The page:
Comparative effects of carvedilol and metoprolol on cardiac ischemia-reperfusion injury.J Cardiovasc Pharmacol. 1998 Sep; 32(3):443-51.JC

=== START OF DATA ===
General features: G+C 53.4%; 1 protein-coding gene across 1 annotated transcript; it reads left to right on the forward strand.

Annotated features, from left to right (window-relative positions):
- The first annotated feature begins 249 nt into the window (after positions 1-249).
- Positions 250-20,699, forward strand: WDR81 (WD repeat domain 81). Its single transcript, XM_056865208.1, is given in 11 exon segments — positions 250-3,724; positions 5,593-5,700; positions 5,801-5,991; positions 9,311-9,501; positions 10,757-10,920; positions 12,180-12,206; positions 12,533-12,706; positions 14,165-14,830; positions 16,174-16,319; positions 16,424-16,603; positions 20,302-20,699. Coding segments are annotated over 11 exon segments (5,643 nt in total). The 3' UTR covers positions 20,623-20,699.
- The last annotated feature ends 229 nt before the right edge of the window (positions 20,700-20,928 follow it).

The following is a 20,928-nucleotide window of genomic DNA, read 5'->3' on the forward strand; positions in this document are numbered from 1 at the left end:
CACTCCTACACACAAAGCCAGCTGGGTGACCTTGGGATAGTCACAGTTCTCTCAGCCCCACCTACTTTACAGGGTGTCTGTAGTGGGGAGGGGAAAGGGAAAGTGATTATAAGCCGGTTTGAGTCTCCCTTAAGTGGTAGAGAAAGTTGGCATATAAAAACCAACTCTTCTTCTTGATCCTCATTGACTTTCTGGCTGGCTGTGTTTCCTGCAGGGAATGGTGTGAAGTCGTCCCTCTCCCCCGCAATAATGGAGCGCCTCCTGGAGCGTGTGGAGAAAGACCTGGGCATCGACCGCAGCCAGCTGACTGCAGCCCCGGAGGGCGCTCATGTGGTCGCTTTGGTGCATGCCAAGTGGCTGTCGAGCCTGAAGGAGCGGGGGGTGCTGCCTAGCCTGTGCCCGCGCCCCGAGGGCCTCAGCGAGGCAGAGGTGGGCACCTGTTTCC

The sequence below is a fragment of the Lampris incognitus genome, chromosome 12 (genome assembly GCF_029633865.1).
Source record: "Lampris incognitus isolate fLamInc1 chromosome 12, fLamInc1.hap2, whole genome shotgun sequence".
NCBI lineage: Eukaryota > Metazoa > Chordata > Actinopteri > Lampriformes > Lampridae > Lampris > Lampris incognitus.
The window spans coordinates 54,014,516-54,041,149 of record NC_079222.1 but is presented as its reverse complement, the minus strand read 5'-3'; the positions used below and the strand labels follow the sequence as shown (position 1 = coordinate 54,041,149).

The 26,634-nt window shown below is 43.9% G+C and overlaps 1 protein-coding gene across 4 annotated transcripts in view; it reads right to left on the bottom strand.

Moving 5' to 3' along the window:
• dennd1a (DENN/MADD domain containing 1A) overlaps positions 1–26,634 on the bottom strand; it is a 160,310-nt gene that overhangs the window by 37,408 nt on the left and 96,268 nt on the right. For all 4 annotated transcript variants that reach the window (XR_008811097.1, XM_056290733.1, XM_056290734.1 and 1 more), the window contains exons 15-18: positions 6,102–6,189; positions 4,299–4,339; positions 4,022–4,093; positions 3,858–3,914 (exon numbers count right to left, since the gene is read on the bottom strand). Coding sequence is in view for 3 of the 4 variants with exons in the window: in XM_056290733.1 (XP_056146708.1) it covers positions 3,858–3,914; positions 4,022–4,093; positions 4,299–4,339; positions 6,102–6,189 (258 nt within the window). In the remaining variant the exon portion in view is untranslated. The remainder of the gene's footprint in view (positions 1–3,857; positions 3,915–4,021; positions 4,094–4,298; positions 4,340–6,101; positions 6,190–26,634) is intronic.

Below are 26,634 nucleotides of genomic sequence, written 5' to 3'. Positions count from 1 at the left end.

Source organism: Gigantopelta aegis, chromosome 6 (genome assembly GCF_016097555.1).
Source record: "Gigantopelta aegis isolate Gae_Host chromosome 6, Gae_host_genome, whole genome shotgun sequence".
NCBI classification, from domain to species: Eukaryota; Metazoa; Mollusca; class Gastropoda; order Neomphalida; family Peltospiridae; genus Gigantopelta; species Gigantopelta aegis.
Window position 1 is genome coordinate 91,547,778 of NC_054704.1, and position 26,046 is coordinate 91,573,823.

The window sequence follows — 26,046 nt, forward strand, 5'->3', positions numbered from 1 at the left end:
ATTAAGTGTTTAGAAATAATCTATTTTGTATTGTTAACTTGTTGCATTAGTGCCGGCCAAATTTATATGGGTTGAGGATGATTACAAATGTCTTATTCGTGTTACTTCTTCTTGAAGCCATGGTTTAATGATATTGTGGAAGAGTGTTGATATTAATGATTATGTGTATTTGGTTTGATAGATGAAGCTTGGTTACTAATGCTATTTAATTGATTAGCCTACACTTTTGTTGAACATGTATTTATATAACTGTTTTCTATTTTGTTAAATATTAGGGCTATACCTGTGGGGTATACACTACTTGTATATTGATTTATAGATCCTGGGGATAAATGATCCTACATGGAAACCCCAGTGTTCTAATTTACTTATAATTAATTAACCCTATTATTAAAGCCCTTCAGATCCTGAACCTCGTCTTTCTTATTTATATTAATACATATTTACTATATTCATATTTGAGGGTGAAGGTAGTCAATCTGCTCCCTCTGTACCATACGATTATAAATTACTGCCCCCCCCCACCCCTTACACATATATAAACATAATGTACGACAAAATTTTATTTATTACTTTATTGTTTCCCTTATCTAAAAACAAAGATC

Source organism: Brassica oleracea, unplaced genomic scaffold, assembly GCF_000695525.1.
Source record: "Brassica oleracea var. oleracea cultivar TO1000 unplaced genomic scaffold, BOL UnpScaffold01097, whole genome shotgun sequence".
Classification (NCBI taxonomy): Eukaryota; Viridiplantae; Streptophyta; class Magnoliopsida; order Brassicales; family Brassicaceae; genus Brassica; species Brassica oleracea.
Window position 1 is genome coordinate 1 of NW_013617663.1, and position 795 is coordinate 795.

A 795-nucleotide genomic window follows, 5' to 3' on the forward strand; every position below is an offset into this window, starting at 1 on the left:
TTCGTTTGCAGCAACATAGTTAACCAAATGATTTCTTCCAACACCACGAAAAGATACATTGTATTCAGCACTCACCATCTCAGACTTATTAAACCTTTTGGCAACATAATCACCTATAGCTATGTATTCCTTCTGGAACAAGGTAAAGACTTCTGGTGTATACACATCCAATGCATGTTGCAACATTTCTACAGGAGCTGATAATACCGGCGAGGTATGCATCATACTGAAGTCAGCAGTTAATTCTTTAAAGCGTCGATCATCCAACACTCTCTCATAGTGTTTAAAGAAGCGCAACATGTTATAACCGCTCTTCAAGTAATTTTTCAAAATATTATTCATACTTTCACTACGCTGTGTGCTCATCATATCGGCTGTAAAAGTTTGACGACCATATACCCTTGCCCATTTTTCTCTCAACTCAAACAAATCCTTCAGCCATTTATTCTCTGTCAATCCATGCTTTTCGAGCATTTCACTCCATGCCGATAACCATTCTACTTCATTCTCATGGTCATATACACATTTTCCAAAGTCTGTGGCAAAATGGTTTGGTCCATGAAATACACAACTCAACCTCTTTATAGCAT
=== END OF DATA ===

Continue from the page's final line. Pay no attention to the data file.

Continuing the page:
The effects of carvedilol, a multiple-action neurohormonal antagonist, and metoprolol, a highly selective beta1 antagonist, were compared on postischemic contractile recovery and contracture. Isolated rabbit hearts were aerobically perfused for 45 min and subjected to zero-flow normothermic ischemia for 30 or 60 min followed by reperfusion for 30 min. Carvedilol and metoprolol were added to the perfusion solution 10 min before inducing ischemia and were maintained in the perfusate throughout reperfusion. Left ventricular developed pressure (LVDP) and left ventricular end-diastolic pressure (LVEDP) were assessed with an intraventricular balloon. Because the volume of the balloon was held constant, an increase in LVEDP reflected an increase in diastolic chamber stiffness or "contracture." After 30 min of ischemia, the carvedilol-treated hearts exhibited a significantly better cardiac function than did control or metoprolol-treated hearts. At the end of reperfusion, the control group LVDP recovered to 21.4+/-9.9% of the preischemic value. With 0.03, 0.1, and 0.3 microM metoprolol, LVDP recovered to 33.2+/-13.6%, 41.7+/-13.0%, and 48.8+/-13.3% of initial developed pressure, respectively. In the carvedilol group, a greater recovery of LVDP was obtained at 0.03, 0.1, and 0.3 microM: 64.0+/-2.5%, 60.4+/-6.3%, and 68.0+/-2.0% of preischemic values, respectively (p < 0.05 vs. controls). Within the first 5 min of reperfusion, LVEDP increased to 70.3+/-2.7 mm Hg in control hearts, indicating a pronounced contracture, whereas metoprolol reduced LVEDP when given at high concentration, 0.3 microM (41.9+/-10.7 mm Hg). Carvedilol, even at the lowest concentration, 0.03 microM, almost completely inhibited the postischemic contracture (16.5+/-4.0 mm Hg; p < 0.05 vs. control and metoprolol). The cardioprotection provided by carvedilol also is observed in hearts subjected to more severe ischemic periods. After 60 min of ischemia, control hearts failed to restore LVDP function; in the metoprolol group, ventricular function recovered to only 4.6+/-3.1%, whereas carvedilol-treated hearts exhibited 23.6+/-1.9% of preischemic values at the end of reperfusion. In addition, carvedilol induced a reduction in ischemic contracture: control, 36.7+/-3 mm Hg; metoprolol, 38.7+/-3.7 mm Hg; and carvedilol, 15.7+/-8.4 mm Hg at 50 min of ischemia. Similarly, carvedilol reduced contracture during the reperfusion compared with metoprolol and control groups (83.2+/-3.4 mm Hg, 106.9+/-3.3 mm Hg, and 107.6+/-4.1 mm Hg, respectively). These data clearly demonstrate that carvedilol was markedly more effective than metoprolol to protect systolic function after ischemia and to reduce postischemic contracture.